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Featuring Vice President of the EBF and Professor of Social Work, Daniel Liechty
Becker and the Holidays
There is so much packed into the experience of the holidays- stressful family get-togethers, obligatory giving expectations, loneliness, as well as the comfort and joy of ritual. How does death anxiety play out in these emotional complexities?
One of the dangers of focusing too directly on the death denial theme in Becker’s work is that it can tend to isolate this theme from the body of work that preceded it. Becker’s larger focus was on the ways that culture and society function to provide people with a sense that they are significant actors in a purposeful pageant of transcending value. So long as people feel this sense of forward movement (we could call it “self-esteem” in the largest sense of that term), life maintains a sense of meaning.
But if any part of this fails, things begin to fall apart. If the individual cannot maintain the sense of being a meaningful actor in the cultural pageant, achieving and passing along the goals and values of the society, we start to see rage and depression develop on the individual level. On the collective level of society and culture, when large numbers of people lose faith in the transcendent worth of the cultural narrative, that is, its root mythologies that tie the cultural values into the super-human realm, we are also vulnerable to a sense of malaise and futility.
In America today, we are currently being hounded by this on both ends. On the one end, we are heavily encouraged to measure “value” almost exclusively in terms of money and wealth. At the same time, the economic system is skewing increasingly toward extreme social stratification. Feeling good about yourself in terms of accumulated money wealth is steadily excluding masses of people. On the other end, a “hermeneutics of suspicion” has filtered down out of the elite circles of academia and into the realm of popular culture. We increasingly doubt not only the idea of a God but we also increasingly embrace a tired cynicism toward the “secular” aspects of our cultural mythology. For example, that we Americans have the privilege and duty to bring to others “freedom, democracy, justice (and the American way!)”. This feeling of cultural malaise is summed up in Peggy Lee’s classic lyric, “Is that all there is…to life?”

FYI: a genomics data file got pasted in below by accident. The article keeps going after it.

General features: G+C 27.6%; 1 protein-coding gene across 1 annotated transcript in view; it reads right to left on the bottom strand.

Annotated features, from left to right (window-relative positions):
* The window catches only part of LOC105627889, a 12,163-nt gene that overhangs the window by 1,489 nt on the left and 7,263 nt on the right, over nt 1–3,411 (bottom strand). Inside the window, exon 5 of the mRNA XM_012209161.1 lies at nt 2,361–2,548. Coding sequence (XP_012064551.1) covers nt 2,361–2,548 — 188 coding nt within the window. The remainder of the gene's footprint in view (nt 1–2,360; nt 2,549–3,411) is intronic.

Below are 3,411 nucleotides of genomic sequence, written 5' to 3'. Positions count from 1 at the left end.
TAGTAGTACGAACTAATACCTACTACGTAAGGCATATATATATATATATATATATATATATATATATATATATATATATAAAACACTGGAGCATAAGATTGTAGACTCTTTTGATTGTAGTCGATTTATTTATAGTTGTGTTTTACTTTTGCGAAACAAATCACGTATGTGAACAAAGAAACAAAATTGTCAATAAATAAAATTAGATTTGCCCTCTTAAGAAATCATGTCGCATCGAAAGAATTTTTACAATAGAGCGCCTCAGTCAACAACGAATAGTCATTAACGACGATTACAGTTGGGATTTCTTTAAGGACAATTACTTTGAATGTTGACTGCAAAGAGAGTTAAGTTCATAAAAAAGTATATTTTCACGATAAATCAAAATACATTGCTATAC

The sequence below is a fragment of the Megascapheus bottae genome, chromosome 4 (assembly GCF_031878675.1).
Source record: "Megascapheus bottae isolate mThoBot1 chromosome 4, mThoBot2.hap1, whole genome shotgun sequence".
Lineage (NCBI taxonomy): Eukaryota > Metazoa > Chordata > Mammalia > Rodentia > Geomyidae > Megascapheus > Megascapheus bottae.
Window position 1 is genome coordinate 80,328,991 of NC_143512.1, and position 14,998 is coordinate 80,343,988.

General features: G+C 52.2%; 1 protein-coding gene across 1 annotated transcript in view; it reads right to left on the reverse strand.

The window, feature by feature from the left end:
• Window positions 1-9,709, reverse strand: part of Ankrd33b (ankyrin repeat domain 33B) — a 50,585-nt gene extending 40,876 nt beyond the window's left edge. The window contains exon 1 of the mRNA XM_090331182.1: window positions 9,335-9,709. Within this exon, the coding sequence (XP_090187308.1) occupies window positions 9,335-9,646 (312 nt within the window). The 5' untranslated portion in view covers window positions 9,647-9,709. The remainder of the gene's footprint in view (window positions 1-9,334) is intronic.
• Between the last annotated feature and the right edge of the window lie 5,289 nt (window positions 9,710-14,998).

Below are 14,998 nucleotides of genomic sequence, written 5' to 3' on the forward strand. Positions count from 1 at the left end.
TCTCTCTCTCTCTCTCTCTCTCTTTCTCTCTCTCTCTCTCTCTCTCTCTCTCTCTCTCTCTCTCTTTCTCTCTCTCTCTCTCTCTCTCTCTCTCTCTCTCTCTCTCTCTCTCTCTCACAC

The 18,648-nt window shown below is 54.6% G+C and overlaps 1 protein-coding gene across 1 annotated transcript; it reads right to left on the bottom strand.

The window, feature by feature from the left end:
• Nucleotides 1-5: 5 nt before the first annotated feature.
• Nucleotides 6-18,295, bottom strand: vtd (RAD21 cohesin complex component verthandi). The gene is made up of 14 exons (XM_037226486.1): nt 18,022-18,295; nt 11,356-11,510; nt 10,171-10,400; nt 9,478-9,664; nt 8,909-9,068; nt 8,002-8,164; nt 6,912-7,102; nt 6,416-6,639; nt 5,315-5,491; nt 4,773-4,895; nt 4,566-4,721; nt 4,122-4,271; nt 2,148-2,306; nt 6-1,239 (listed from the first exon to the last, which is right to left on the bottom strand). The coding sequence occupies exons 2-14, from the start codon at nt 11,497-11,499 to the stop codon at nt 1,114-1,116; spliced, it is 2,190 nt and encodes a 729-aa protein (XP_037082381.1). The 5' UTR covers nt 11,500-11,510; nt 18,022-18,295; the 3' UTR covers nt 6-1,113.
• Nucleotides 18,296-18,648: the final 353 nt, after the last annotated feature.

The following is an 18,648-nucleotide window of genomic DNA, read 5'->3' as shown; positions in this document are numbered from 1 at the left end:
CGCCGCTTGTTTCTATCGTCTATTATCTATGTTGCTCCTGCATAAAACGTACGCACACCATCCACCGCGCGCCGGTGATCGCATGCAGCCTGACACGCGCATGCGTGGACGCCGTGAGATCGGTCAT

Given this, from a Beckerian point of view, we would begin by noting that the experience of the holidays—stressful family get-togethers, obligatory giving expectations, loneliness, as well as the comfort and joy of ritual, are all aspects of that pageant of meaning and purpose- within which each of us struggles to see ourselves as significant actors. But as the holiday stories lose their grounding in a transcendent beyond, the songs, traditions, and rituals can easily start to seem kitsch, and at best “for the children”. We ask ourselves, what’s really the point? Even the best of families have conflicts, fights, and jostlings in the rankings for favorites, and can never measure up really to the “Holy Family” of our cultural mythology, gathered around the Thanksgiving/Christmas table of the Norman Rockwell calendar on the wall.
I imagine that if Becker was here to give us advice, he would offer up a prayer for us in our situation (perhaps one of his favorite biblical Psalms), along with his best wishes that if we do find ourselves squeezing a bit of comfort and joy from our experiences of the holidays, to savor it, to not let it pass by too quickly, and relish it as a fleeting but nonetheless true answer to Peggy Lee’s haunting question.